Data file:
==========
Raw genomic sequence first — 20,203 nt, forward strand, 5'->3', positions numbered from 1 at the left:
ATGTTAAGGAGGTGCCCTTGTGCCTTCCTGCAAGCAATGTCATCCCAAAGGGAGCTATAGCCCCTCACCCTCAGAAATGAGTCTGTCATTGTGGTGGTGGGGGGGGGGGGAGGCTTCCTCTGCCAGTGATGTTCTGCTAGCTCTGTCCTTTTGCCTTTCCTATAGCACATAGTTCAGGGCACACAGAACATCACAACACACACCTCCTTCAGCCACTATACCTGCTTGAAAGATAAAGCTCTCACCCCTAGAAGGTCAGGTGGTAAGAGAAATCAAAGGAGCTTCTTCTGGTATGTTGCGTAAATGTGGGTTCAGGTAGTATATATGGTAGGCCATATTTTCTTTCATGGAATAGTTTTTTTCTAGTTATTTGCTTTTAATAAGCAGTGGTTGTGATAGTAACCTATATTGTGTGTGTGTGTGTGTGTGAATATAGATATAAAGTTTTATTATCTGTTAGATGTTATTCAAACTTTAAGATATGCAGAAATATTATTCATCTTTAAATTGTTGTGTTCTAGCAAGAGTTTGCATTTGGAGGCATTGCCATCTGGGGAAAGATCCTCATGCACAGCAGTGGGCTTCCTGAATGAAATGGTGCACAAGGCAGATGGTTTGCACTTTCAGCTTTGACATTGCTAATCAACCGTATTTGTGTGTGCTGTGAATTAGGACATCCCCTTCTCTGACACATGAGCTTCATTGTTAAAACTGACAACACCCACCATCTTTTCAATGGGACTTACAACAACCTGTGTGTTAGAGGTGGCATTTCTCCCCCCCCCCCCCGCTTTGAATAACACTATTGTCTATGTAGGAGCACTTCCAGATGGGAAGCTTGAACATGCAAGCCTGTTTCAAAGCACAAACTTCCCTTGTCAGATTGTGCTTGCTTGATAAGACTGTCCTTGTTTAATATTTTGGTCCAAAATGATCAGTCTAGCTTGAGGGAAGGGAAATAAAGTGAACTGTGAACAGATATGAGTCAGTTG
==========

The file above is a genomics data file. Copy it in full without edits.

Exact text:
Raw genomic sequence first — 20,203 nt, forward strand, 5'->3', positions numbered from 1 at the left:
ATGTTAAGGAGGTGCCCTTGTGCCTTCCTGCAAGCAATGTCATCCCAAAGGGAGCTATAGCCCCTCACCCTCAGAAATGAGTCTGTCATTGTGGTGGTGGGGGGGGGGGGAGGCTTCCTCTGCCAGTGATGTTCTGCTAGCTCTGTCCTTTTGCCTTTCCTATAGCACATAGTTCAGGGCACACAGAACATCACAACACACACCTCCTTCAGCCACTATACCTGCTTGAAAGATAAAGCTCTCACCCCTAGAAGGTCAGGTGGTAAGAGAAATCAAAGGAGCTTCTTCTGGTATGTTGCGTAAATGTGGGTTCAGGTAGTATATATGGTAGGCCATATTTTCTTTCATGGAATAGTTTTTTTCTAGTTATTTGCTTTTAATAAGCAGTGGTTGTGATAGTAACCTATATTGTGTGTGTGTGTGTGTGTGAATATAGATATAAAGTTTTATTATCTGTTAGATGTTATTCAAACTTTAAGATATGCAGAAATATTATTCATCTTTAAATTGTTGTGTTCTAGCAAGAGTTTGCATTTGGAGGCATTGCCATCTGGGGAAAGATCCTCATGCACAGCAGTGGGCTTCCTGAATGAAATGGTGCACAAGGCAGATGGTTTGCACTTTCAGCTTTGACATTGCTAATCAACCGTATTTGTGTGTGCTGTGAATTAGGACATCCCCTTCTCTGACACATGAGCTTCATTGTTAAAACTGACAACACCCACCATCTTTTCAATGGGACTTACAACAACCTGTGTGTTAGAGGTGGCATTTCTCCCCCCCCCCCCCGCTTTGAATAACACTATTGTCTATGTAGGAGCACTTCCAGATGGGAAGCTTGAACATGCAAGCCTGTTTCAAAGCACAAACTTCCCTTGTCAGATTGTGCTTGCTTGATAAGACTGTCCTTGTTTAATATTTTGGTCCAAAATGATCAGTCTAGCTTGAGGGAAGGGAAATAAAGTGAACTGTGAACAGATATGAGTCAGTTG